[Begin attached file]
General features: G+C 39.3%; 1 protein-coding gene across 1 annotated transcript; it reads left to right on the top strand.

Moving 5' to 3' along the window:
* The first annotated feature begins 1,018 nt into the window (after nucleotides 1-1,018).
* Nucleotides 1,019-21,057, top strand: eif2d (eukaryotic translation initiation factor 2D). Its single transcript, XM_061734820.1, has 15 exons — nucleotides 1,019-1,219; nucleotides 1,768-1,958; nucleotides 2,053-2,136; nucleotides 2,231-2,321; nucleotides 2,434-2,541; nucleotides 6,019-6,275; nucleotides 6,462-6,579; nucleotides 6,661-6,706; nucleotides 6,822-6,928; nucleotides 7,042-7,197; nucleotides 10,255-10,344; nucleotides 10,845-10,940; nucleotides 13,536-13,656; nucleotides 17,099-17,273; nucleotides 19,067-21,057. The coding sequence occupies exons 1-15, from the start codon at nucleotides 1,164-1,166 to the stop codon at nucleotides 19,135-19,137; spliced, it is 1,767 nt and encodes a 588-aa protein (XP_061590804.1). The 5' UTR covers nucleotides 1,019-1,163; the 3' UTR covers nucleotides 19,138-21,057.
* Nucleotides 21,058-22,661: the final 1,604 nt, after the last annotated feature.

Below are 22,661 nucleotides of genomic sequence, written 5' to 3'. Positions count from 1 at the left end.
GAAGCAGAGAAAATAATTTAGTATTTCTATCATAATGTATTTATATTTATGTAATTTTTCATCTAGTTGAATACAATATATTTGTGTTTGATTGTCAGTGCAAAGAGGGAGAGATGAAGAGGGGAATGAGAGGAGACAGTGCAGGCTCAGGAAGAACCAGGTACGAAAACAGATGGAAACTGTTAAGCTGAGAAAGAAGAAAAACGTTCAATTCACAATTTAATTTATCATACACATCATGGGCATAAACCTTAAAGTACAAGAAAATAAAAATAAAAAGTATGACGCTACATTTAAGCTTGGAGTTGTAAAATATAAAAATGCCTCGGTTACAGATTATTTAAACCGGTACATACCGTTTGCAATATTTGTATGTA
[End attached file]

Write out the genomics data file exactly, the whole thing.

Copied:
General features: G+C 39.3%; 1 protein-coding gene across 1 annotated transcript; it reads left to right on the top strand.

Moving 5' to 3' along the window:
* The first annotated feature begins 1,018 nt into the window (after nucleotides 1-1,018).
* Nucleotides 1,019-21,057, top strand: eif2d (eukaryotic translation initiation factor 2D). Its single transcript, XM_061734820.1, has 15 exons — nucleotides 1,019-1,219; nucleotides 1,768-1,958; nucleotides 2,053-2,136; nucleotides 2,231-2,321; nucleotides 2,434-2,541; nucleotides 6,019-6,275; nucleotides 6,462-6,579; nucleotides 6,661-6,706; nucleotides 6,822-6,928; nucleotides 7,042-7,197; nucleotides 10,255-10,344; nucleotides 10,845-10,940; nucleotides 13,536-13,656; nucleotides 17,099-17,273; nucleotides 19,067-21,057. The coding sequence occupies exons 1-15, from the start codon at nucleotides 1,164-1,166 to the stop codon at nucleotides 19,135-19,137; spliced, it is 1,767 nt and encodes a 588-aa protein (XP_061590804.1). The 5' UTR covers nucleotides 1,019-1,163; the 3' UTR covers nucleotides 19,138-21,057.
* Nucleotides 21,058-22,661: the final 1,604 nt, after the last annotated feature.

Below are 22,661 nucleotides of genomic sequence, written 5' to 3'. Positions count from 1 at the left end.
GAAGCAGAGAAAATAATTTAGTATTTCTATCATAATGTATTTATATTTATGTAATTTTTCATCTAGTTGAATACAATATATTTGTGTTTGATTGTCAGTGCAAAGAGGGAGAGATGAAGAGGGGAATGAGAGGAGACAGTGCAGGCTCAGGAAGAACCAGGTACGAAAACAGATGGAAACTGTTAAGCTGAGAAAGAAGAAAAACGTTCAATTCACAATTTAATTTATCATACACATCATGGGCATAAACCTTAAAGTACAAGAAAATAAAAATAAAAAGTATGACGCTACATTTAAGCTTGGAGTTGTAAAATATAAAAATGCCTCGGTTACAGATTATTTAAACCGGTACATACCGTTTGCAATATTTGTATGTA